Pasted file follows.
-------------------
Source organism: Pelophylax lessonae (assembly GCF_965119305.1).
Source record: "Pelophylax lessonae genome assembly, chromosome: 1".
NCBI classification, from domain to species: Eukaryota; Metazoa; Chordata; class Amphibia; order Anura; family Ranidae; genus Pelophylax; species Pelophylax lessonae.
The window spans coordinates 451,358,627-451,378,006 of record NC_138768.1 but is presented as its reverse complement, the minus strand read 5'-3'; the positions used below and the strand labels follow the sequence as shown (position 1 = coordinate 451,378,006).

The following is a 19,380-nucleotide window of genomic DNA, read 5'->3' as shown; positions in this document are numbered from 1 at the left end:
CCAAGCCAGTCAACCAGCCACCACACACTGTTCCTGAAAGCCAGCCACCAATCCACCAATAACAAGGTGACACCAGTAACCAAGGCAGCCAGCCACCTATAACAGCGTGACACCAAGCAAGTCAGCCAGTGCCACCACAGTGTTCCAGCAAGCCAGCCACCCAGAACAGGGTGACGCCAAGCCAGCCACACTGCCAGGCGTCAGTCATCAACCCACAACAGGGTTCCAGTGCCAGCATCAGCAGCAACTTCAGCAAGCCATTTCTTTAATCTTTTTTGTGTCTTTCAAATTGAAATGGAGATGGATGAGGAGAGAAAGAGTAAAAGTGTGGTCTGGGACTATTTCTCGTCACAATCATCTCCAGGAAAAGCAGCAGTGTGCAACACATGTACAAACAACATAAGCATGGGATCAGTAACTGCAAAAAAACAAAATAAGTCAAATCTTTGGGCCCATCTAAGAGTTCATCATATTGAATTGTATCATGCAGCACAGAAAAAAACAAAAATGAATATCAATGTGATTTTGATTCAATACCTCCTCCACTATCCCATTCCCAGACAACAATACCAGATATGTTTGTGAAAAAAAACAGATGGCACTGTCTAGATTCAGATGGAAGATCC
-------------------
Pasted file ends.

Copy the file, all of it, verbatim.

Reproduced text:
Source organism: Pelophylax lessonae (assembly GCF_965119305.1).
Source record: "Pelophylax lessonae genome assembly, chromosome: 1".
NCBI classification, from domain to species: Eukaryota; Metazoa; Chordata; class Amphibia; order Anura; family Ranidae; genus Pelophylax; species Pelophylax lessonae.
The window spans coordinates 451,358,627-451,378,006 of record NC_138768.1 but is presented as its reverse complement, the minus strand read 5'-3'; the positions used below and the strand labels follow the sequence as shown (position 1 = coordinate 451,378,006).

The following is a 19,380-nucleotide window of genomic DNA, read 5'->3' as shown; positions in this document are numbered from 1 at the left end:
CCAAGCCAGTCAACCAGCCACCACACACTGTTCCTGAAAGCCAGCCACCAATCCACCAATAACAAGGTGACACCAGTAACCAAGGCAGCCAGCCACCTATAACAGCGTGACACCAAGCAAGTCAGCCAGTGCCACCACAGTGTTCCAGCAAGCCAGCCACCCAGAACAGGGTGACGCCAAGCCAGCCACACTGCCAGGCGTCAGTCATCAACCCACAACAGGGTTCCAGTGCCAGCATCAGCAGCAACTTCAGCAAGCCATTTCTTTAATCTTTTTTGTGTCTTTCAAATTGAAATGGAGATGGATGAGGAGAGAAAGAGTAAAAGTGTGGTCTGGGACTATTTCTCGTCACAATCATCTCCAGGAAAAGCAGCAGTGTGCAACACATGTACAAACAACATAAGCATGGGATCAGTAACTGCAAAAAAACAAAATAAGTCAAATCTTTGGGCCCATCTAAGAGTTCATCATATTGAATTGTATCATGCAGCACAGAAAAAAACAAAAATGAATATCAATGTGATTTTGATTCAATACCTCCTCCACTATCCCATTCCCAGACAACAATACCAGATATGTTTGTGAAAAAAAACAGATGGCACTGTCTAGATTCAGATGGAAGATCC